Between them, Glen Kyle and Beese Wendt won won 5 National Hillclimbing Championships aboard the heavily customised Vincent Rapide Series B Hillclimber you see pictured above and below.

The Glen Kyle Era

The bike started out as a stock 1948 Vincent Rapide Series B, but it was acquired by Glen Kyle in the late 1950s and he began modifying it for Class A hillclimb racing. The original backbone Vincent frame was removed and replaced with a stronger triangulated upper section, an elongated rear frame, a new (much longer) swingarm with twin shock absorbers, and a traditional set of telescopic forks was installed up front in place of the original Vincent Girdraulic forks.

Kyle spent a lot of time learning how to run the Vincent V-twin on nitromethane, many had tried this and failed in the hillclimbing circuit, and a significant number of engines had been grenaded as a result. Glen Kyle was one of the first to work out how to reliably use nitromethane in top flight hillclimbing competition, and he was notoriously secretive about his methods – other racers would constantly try to get him to talk but he never divulged his secrets.

As with many hillclimbers, the Glen Kyle Vincent didn’t have a throttle like a normal motorcycle. It didn’t have full gearbox either, just a single top end gear and a mag cutout switch that the rider would hit when they got airborne to avoid over revving the engine.

In order to run in Class A competition the Vincent had to be debored and destroked from 1000cc to 750cc, there was also no need for a rear brake, and only a relatively small drum was fitted up front. Brakes aren’t a significant priority on any hillclimb bike, and they’re only typically used once the riders gets over the top.

Beese Wendt and Glen Kyle had become friends on the hillclimb circuit both in the USA and Canada, “Beese” was a nickname that his friends gave him after he bought a BSA – and it stuck.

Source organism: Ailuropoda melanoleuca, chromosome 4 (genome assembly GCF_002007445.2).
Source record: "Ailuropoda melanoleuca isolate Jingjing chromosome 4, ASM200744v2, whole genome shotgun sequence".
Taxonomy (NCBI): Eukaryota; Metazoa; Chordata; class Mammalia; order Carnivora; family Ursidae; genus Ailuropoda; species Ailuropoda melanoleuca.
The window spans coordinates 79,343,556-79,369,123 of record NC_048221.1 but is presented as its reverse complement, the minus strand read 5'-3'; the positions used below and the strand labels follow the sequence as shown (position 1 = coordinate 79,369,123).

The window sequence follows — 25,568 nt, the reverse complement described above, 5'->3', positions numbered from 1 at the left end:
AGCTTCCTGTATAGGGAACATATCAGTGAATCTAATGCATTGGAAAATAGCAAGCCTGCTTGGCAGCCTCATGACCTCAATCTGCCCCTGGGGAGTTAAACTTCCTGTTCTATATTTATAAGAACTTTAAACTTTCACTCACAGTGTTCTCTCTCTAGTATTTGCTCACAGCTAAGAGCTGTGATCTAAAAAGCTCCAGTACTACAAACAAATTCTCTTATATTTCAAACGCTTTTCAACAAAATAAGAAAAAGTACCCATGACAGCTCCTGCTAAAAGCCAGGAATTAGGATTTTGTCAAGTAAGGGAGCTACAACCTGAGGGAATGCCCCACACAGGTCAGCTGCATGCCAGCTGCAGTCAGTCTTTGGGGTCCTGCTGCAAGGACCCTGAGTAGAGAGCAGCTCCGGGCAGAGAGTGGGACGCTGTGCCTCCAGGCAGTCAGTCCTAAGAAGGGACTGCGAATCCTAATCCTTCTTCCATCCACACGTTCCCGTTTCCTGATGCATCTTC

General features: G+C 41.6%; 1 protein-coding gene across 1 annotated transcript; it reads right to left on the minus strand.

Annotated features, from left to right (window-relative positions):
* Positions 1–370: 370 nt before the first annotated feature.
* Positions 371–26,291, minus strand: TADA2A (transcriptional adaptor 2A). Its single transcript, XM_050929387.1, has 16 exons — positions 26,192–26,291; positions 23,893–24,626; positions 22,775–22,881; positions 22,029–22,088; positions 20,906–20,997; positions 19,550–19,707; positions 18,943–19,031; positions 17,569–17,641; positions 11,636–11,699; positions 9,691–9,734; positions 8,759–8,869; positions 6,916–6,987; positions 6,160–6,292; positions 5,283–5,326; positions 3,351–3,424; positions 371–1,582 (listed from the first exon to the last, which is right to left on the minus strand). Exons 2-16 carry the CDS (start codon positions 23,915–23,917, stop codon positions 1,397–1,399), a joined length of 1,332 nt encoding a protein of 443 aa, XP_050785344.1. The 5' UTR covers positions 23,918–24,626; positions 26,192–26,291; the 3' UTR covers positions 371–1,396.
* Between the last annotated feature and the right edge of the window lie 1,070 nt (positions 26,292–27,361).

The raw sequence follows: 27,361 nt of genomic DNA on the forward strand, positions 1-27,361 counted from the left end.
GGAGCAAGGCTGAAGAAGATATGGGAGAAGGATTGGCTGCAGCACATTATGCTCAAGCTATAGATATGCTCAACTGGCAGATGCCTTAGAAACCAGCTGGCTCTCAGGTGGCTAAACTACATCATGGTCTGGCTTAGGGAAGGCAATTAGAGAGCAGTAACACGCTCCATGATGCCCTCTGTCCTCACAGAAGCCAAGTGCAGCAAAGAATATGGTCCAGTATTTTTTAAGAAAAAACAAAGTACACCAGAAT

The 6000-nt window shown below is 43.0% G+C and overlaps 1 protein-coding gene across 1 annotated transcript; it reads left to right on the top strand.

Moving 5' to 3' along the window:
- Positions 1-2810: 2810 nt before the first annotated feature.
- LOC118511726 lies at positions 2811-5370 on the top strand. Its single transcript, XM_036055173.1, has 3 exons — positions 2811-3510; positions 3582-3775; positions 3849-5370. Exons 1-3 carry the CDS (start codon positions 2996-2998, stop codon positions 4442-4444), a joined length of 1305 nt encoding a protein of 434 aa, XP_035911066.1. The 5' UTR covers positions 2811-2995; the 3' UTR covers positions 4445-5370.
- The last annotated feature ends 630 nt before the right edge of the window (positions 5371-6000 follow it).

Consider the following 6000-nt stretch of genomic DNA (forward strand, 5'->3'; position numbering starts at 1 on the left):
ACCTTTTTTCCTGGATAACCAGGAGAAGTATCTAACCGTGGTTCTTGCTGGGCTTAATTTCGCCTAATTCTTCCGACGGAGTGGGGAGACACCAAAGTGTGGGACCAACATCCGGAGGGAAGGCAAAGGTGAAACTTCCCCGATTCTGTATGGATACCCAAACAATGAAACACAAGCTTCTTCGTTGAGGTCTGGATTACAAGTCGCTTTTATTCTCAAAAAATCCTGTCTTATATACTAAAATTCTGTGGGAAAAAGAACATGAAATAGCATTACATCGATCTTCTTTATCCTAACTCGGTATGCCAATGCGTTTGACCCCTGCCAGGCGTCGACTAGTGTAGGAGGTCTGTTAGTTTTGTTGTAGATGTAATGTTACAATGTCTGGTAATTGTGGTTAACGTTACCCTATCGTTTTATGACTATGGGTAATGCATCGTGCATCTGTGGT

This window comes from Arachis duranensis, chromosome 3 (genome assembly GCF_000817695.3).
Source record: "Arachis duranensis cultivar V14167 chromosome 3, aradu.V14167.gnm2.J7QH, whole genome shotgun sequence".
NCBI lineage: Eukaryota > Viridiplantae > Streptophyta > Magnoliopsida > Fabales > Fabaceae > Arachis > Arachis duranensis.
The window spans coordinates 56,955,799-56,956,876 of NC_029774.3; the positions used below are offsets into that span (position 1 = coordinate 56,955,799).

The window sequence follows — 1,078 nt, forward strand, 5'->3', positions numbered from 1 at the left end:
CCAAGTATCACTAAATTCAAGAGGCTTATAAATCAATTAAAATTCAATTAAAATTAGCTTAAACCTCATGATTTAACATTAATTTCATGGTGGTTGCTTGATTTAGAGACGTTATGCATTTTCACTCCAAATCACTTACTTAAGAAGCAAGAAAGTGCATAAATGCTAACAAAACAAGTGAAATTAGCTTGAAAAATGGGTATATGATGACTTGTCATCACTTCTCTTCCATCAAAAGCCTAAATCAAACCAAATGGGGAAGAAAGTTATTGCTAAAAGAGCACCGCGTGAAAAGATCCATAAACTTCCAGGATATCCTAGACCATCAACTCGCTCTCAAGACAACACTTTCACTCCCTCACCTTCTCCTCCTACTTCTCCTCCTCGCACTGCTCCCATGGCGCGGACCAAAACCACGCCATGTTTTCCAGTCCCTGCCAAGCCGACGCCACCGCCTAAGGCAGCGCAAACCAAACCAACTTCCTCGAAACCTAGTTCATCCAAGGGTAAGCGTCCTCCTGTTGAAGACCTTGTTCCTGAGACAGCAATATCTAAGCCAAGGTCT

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The Beese Wendt Era

Beese was already a multi-time Class B and Class C winner, but to move up to the top class he knew he needed something quicker than his modified Indian Scout 101. He’d enquired with Glen Kyle about buying his bike more than once, and finally in 1967 he relented and offered to sell the bike for $1,700 and a partnership for the 1968 season.

The deal was that Glen would teach Beese how to ride and work on the Vincent in return for half the years winnings. There was no written agreement, just a handshake. Both men stuck to their word and Beese became an expert in riding and maintaining the Vincent, also managing to win the Canadian National Class A in his first year on the British bike.

He would win the same championship the next year, and take a slew of wins in the USA too. For much of the 1960s and into the ’70s the Kyle/Wendt Vincent was one of the most famous and most successful bikes in active hillclimb competition.

Amazingly it’s been preserved in exactly the same condition it was in when it last raced, making it an incredibly important piece of motorcycling history. It’s due to be auctioned by Mecum at the Las Vegas Motorcycle Auction, it comes with full documented history with photos and record books, as well as its original National Championship trophies.

If you’d like to read more about it or register to bid you can click here to visit the listing.

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Images courtesy of Mecum